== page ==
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Old 01-02-2015, 08:03 PM   #1
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How to: Gravy from Pot Roast?

So I want to know if there is a way to use all the excess liquid from the pot roast I made and if so, then how to do so.

I made pot roast with a 3lb chuck, mirepoix, potatoes, and 2 cups of beef broth.

There was a lot of liquid leftover and it was soupy. I was wondering how I could utilize that and make a thicker sauce/gravy

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Old 01-02-2015, 08:15 PM   #2
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So I want to know if there is a way to use all the excess liquid from the pot roast I made and if so, then how to do so.

I made pot roast with a 3lb chuck, mirepoix, potatoes, and 2 cups of beef broth.

There was a lot of liquid leftover and it was soupy. I was wondering how I could utilize that and make a thicker sauce/gravy

Thicken it with flour and you have gravy. If you want, take out the meat and veggies then boil the liquid to reduce its volume and concentrate its flavors. Then thicken it with flour.
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Old 01-02-2015, 08:19 PM   #3
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Thicken it with flour and you have gravy. If you want, take out the meat and veggies then boil the liquid to reduce its volume and concentrate its flavors. Then thicken it with flour.
so use a chinois? then reduce it for how long? is the reducing process just bringing out flavor and minimizing the amount of total starting liquid?

and do I add the flour to the liquid, or flour in a seperate pan then add the liquid?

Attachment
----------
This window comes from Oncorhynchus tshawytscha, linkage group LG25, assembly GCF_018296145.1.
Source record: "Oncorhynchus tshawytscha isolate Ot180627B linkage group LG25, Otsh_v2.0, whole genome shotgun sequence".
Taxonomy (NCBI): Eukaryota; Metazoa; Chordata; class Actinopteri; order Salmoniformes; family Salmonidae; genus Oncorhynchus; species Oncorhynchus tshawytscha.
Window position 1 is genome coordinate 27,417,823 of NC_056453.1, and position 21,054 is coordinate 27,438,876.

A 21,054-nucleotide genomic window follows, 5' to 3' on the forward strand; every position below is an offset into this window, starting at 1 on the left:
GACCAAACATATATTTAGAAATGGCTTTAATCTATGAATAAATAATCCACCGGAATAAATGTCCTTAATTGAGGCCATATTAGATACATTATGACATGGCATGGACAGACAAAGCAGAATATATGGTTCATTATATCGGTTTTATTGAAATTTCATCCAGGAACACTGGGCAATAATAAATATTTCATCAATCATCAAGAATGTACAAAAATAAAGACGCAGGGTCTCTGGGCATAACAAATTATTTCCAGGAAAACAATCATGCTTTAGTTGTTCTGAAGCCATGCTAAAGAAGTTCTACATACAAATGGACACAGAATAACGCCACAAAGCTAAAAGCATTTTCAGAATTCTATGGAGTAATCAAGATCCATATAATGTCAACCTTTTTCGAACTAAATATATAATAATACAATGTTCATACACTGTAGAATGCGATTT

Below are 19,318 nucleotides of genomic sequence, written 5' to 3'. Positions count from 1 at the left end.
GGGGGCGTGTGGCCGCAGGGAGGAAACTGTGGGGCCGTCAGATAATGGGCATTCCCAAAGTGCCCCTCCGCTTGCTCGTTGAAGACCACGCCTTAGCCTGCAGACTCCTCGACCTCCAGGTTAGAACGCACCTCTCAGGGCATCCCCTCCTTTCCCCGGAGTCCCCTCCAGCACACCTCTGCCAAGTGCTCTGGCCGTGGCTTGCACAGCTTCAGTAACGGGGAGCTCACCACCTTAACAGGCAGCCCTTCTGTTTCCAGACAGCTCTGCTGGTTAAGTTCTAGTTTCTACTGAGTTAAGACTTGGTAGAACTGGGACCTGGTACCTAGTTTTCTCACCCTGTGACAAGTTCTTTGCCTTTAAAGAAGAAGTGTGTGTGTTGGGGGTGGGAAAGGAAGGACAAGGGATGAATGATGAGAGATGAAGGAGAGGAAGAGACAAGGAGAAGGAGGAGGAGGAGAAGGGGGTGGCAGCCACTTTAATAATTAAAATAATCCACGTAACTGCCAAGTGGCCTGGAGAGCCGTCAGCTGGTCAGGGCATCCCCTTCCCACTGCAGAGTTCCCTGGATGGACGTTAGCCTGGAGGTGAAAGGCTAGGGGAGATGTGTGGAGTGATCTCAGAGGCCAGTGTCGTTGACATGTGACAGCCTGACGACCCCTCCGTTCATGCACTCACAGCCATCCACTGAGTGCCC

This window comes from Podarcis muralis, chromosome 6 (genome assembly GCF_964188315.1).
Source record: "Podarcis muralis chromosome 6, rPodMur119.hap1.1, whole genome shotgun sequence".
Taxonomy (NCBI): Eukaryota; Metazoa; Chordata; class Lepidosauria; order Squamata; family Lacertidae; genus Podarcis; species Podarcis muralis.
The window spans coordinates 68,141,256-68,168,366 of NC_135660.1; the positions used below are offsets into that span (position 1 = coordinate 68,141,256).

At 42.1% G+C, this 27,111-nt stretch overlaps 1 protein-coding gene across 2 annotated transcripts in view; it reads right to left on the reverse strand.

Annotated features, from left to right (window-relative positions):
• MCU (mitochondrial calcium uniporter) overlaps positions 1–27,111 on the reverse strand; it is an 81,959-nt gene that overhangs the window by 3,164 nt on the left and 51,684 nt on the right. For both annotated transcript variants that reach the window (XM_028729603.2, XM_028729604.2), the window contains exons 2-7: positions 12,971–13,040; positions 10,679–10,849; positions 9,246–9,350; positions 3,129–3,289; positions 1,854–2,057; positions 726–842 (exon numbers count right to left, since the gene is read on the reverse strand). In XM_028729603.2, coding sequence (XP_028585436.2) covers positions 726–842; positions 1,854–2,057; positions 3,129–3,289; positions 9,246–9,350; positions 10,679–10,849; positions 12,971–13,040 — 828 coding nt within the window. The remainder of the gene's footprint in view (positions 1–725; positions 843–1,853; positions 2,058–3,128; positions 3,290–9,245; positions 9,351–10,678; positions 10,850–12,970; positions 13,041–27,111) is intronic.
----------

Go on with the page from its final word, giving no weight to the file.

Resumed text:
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Old 01-02-2015, 08:58 PM   #4
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Remove the roast / veggies to a a platter and tent with foil.


I don't think you need chinois. You need to use a whisk or a wooden spoon.

I think if you simply reduce the drippings you will achieve a flavorful concentrated and possibly a thinner style pan sauce. Very tasty but may not provide the volume you may want.

If you want gravy, estimate how much you want -- 1 C, 2 cups - 4 cups if it's a big roast or you are serving many people etc.

Eyeball about how much of the drippings is fat vs cooking liquids and meat juices. I'm not very accurate about doing this, and to pour all the liquid into a container and cool it, takes too long. Sooooo...

what I do, if I want a moderately thick gravy is put 2 or so Tbs flour in a pint jar, add about a half cup water to it and shake it covered until it is mixed. Then pour this slowly into the pan while stirring continuously until the slurry is dissolver and there are no lumps. Boil and stir one to two minutes to cook away the flour-y flavor. Simmer another 2-5 minutes or so. Taste for salt/pepper. Add more liquid if it got too thick or simmer to reduce if it's too thin.

You can add a blurp of wine or broth when making gravy if there was not enough liquid in the pan to start with. Just stir up the brown bits in the pan and go from there.
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Old 01-02-2015, 09:35 PM   #5
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Originally Posted by Whiskadoodle View Post
Remove the roast / veggies to a a platter and tent with foil.


I don't think you need chinois. You need to use a whisk or a wooden spoon.

I think if you simply reduce the drippings you will achieve a flavorful concentrated and possibly a thinner style pan sauce. Very tasty but may not provide the volume you may want.

If you want gravy, estimate how much you want -- 1 C, 2 cups - 4 cups if it's a big roast or you are serving many people etc.